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A Life Worth Living

We learn to behave from each other, so behave yourself!

By 29th December 2021 December 31st, 2021 One Comment
We learn to behave from others so behave yourself
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I found myself ruminating over facets of perception from a tender age.

While other children were playing with toy cars, I often found myself gazing into space and considering random and sometimes absurd ideas, not to say that I didn’t play with toy cars – I loved the damn things! But I was easily distracted and frequently and irrepressibly lost in my thoughts. I could stare at the clouds for long enough to forget where I was. And that is no exaggeration.

Although I can’t specify precisely how old I was at the time, my somewhat blurry recollection of where I was living would suggest I was approximately three when I did something rather unusual. Some might consider it a child’s innocent curiosity, while others will undoubtedly perceive it as an act of a potential psychopath in the making. I comfort myself in thinking it is not the latter. But I will allow you to pass your judgement, providing it is done silently and strictly within the confines of your mind.

It was a sweltering day in the summer of ’85. Summer always felt warmer and lasted longer as a child. Special occasions seemed more special, sweets tasted sweeter, and almost everything was an adventure. My family and I lived in a terraced house in the small market town of High Wycombe. I was an active and curious toddler who broke everything I touched, and I touched everything. I persistently strived to steal my parents’ attention, not because I lacked it but because I greedily wanted it, not to mention that I was far more deserving of it. As far as I was concerned, I was the only intelligent lifeform in existence. The world, in all its glory, revolved around me. My desires and wants transcended everyone else’s, including my siblings and the children of my parent’s friends, who, I was convinced, only existed to serve me.

I demonstrated my understanding of the world through tyrannic tantrums and demanding to have everything I saw and liked – this included things belonging to other people. My outbursts were sometimes justifiable and, at other times, a necessary evil to maintain balance and order.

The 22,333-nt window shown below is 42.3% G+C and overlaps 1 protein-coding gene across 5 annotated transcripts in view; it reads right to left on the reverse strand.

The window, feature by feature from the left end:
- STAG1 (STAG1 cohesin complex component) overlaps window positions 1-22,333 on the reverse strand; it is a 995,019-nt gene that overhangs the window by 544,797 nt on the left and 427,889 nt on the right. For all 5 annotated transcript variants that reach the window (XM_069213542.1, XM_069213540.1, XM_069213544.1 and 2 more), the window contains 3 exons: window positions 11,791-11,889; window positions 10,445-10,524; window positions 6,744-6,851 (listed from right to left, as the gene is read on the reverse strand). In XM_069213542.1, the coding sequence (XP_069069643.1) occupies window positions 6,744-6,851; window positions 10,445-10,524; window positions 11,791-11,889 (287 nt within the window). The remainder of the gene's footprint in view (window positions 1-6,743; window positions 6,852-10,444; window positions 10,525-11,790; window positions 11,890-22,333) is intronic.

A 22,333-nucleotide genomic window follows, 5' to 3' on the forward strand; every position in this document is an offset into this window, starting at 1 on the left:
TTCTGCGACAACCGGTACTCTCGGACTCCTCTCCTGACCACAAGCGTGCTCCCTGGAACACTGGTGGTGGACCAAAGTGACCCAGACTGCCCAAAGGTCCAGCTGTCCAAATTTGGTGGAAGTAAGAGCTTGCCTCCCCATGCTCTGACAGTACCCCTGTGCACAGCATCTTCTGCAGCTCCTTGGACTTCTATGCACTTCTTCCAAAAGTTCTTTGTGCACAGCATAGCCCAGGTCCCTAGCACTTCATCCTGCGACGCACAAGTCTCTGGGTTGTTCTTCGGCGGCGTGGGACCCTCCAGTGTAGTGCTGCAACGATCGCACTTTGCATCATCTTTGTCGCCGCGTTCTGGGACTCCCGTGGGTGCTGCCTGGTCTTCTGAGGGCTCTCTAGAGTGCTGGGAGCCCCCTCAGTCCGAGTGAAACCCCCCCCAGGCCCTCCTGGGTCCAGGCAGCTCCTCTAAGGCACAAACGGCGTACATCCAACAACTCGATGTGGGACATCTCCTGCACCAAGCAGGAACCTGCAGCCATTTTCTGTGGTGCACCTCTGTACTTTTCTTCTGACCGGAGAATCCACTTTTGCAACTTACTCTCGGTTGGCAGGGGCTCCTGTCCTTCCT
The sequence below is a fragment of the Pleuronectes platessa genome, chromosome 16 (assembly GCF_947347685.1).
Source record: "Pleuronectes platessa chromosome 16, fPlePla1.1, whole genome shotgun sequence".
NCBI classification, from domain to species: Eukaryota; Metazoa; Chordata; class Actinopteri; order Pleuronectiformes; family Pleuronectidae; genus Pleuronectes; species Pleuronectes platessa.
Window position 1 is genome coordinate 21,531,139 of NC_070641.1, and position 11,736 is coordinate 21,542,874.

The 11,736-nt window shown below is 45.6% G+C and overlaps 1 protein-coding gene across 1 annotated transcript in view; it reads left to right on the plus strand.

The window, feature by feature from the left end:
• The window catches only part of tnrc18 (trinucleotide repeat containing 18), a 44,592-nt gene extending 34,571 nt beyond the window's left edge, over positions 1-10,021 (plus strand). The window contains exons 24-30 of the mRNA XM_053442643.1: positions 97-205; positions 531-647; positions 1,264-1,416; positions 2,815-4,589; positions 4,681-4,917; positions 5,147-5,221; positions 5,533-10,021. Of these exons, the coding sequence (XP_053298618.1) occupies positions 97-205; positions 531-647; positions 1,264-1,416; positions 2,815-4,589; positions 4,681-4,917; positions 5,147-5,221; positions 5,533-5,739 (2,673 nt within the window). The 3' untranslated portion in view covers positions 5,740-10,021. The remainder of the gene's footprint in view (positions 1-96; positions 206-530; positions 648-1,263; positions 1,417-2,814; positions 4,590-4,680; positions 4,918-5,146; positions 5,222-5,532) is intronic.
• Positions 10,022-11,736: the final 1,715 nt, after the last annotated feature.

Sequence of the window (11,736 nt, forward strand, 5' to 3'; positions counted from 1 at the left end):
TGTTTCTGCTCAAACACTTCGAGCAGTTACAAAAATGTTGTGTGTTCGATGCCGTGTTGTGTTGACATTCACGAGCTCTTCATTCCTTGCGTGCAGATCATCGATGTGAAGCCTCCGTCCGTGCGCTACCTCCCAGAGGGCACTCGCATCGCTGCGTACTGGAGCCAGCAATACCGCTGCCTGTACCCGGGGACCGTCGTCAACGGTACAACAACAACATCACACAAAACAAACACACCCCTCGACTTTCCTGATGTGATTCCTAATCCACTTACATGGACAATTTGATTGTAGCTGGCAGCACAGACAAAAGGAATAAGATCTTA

One of our neighbours came to our house to spend some time with my mother, as she often did. She brought her snotty-nosed son along. I didn’t like him. I would love to tell you that my extreme dislike for him resulted from something horrid he did, but that would be a lie. The fact was that I didn’t even know why I didn’t like him; I just didn’t.

The boy’s hair was long and unkempt. He was constantly pushing it off his face, and he always wore a jumper, even in the summer. He would continuously wipe his runny nose with the sleeve, and, as practical as it was, I found it revolting. I wanted to scrunch him up into a ball and fire him out of a canon to another galaxy.

Usually, I would completely ignore him when he inconveniently and annoyingly showed up, but he came with something that caught my eye on that particular day. It more than caught my eye, it had my complete and undivided attention.

I immediately stopped colouring and tossed my crayon on the floor as if it meant nothing. I darted towards the boy like a predator, unable to control my primitive instincts – my materialistic eyes fixed on the prize. I watched as he sat on the patterned carpet and pushed a gleaming black car back and forth violently and like a mindless fool. It was Kit from the popular television series Knight Rider. It had the blinking red LED lights just like in the show and made extraordinary sounds.